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Re: No Cretaceous placental mammals?

They find _Vegavis iaai_, a Maastrichtian bird from Antarctica, to be
a stem-anatid. This means, at the very least, that pan-palaeognathes,
pan-galliforms, pan-neoavians, pan-anhimids, pan-anatids, and the
_Anseranas_ total group were distinct before the K/Pg boundary. (Also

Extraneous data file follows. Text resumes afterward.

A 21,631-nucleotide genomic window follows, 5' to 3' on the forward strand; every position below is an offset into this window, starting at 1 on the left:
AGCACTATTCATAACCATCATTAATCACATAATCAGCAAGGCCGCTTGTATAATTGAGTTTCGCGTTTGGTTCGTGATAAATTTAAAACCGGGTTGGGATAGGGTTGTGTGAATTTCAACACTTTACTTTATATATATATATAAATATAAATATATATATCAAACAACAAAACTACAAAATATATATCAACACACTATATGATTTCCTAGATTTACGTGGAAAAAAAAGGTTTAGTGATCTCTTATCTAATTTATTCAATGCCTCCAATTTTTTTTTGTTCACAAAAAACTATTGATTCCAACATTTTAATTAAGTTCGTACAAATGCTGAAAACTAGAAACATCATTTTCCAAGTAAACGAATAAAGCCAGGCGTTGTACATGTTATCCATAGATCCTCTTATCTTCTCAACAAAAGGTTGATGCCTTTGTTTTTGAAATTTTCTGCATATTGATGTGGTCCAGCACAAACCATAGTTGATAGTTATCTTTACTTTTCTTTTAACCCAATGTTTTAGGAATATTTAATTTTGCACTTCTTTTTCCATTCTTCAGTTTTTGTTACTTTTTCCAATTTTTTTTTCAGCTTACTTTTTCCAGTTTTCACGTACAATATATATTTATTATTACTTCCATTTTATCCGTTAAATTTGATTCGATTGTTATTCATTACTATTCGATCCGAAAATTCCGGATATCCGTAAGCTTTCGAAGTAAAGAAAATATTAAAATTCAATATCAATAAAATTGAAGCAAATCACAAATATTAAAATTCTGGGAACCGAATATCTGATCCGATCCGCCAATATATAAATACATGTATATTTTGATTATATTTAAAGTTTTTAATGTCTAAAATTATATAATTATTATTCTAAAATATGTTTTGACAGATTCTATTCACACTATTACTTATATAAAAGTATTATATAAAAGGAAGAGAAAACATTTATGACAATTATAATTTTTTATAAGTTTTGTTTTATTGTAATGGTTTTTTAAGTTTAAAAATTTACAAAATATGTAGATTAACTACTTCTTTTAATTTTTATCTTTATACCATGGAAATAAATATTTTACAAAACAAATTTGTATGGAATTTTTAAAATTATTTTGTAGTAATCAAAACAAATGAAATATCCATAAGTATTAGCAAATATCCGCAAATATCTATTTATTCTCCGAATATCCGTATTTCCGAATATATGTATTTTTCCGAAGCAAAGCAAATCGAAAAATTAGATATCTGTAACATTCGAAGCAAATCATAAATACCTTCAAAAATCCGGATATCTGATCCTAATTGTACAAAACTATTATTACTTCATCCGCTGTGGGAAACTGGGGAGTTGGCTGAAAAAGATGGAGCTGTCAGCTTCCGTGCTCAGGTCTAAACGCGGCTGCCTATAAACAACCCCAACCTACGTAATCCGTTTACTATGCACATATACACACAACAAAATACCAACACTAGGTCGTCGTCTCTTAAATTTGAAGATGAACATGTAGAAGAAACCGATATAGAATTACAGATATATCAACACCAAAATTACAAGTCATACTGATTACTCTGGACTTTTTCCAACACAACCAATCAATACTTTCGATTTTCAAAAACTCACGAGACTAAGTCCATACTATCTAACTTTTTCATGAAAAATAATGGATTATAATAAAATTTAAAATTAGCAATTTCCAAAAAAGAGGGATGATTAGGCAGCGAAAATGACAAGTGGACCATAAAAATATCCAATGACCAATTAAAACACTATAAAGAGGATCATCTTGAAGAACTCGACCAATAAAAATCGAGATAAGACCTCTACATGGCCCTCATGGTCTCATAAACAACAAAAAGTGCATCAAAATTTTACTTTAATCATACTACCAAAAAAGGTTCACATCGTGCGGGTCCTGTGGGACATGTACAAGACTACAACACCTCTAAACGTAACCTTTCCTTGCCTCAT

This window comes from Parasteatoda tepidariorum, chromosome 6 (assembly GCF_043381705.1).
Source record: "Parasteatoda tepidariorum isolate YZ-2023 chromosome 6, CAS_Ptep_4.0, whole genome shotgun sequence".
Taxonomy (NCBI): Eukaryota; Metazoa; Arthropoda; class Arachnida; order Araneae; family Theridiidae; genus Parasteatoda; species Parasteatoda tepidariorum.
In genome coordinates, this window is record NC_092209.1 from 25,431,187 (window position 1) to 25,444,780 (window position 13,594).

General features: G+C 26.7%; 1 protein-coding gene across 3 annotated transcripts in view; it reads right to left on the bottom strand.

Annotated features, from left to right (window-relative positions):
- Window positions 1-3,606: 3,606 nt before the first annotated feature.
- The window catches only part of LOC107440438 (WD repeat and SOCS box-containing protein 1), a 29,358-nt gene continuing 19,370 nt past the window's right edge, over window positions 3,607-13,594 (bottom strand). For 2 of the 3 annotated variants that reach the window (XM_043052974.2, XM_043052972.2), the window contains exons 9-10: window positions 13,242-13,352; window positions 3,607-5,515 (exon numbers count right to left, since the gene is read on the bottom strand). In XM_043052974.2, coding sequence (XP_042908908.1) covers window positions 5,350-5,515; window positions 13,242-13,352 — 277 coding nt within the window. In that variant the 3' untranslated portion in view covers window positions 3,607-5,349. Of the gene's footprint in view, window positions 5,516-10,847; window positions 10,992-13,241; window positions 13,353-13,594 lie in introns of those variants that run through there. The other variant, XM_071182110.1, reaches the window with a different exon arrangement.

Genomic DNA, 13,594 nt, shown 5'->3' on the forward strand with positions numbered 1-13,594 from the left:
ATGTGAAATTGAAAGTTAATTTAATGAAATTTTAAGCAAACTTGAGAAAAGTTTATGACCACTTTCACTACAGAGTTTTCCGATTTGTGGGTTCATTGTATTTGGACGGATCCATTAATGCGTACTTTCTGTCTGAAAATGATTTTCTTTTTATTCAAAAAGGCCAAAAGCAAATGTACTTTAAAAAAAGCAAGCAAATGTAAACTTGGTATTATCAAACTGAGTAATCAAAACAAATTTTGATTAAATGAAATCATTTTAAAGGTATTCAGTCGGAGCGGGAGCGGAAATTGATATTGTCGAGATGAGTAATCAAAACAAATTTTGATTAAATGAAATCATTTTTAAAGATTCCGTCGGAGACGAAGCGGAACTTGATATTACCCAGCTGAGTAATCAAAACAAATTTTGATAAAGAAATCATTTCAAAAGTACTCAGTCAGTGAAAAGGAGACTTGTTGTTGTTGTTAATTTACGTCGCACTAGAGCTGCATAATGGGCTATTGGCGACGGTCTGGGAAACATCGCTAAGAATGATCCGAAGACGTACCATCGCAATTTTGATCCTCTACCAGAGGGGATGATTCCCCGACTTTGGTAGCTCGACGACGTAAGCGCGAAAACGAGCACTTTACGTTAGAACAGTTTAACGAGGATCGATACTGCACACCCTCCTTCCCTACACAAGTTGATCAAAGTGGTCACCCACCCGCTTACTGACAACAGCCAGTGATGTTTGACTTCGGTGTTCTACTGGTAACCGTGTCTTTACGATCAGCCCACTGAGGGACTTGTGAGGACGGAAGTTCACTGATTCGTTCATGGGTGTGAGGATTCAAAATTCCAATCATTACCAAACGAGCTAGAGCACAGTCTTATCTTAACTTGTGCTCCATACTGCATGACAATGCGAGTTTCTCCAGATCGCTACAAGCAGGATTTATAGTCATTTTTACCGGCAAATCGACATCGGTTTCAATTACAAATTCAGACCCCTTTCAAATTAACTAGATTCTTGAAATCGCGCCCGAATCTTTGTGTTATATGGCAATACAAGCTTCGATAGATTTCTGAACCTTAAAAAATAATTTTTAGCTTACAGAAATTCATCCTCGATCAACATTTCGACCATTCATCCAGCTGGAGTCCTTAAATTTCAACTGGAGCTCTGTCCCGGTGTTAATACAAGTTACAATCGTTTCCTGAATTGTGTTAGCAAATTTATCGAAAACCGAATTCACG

possibly the _Lithornis_ branch--or is _Lithornis_ considered a
palaeognathe now?)

The lithornithids are traditionally considered paleognaths, but a few analyses, such as Livezey & Zusi's humongous one, have found them (usually *Lithornis* alone) as the sister-group of Neornithes.

Most bird "orders" of course belong to Neoaves... there were neornitheans in the Cretaceous, but there may not have been a lot.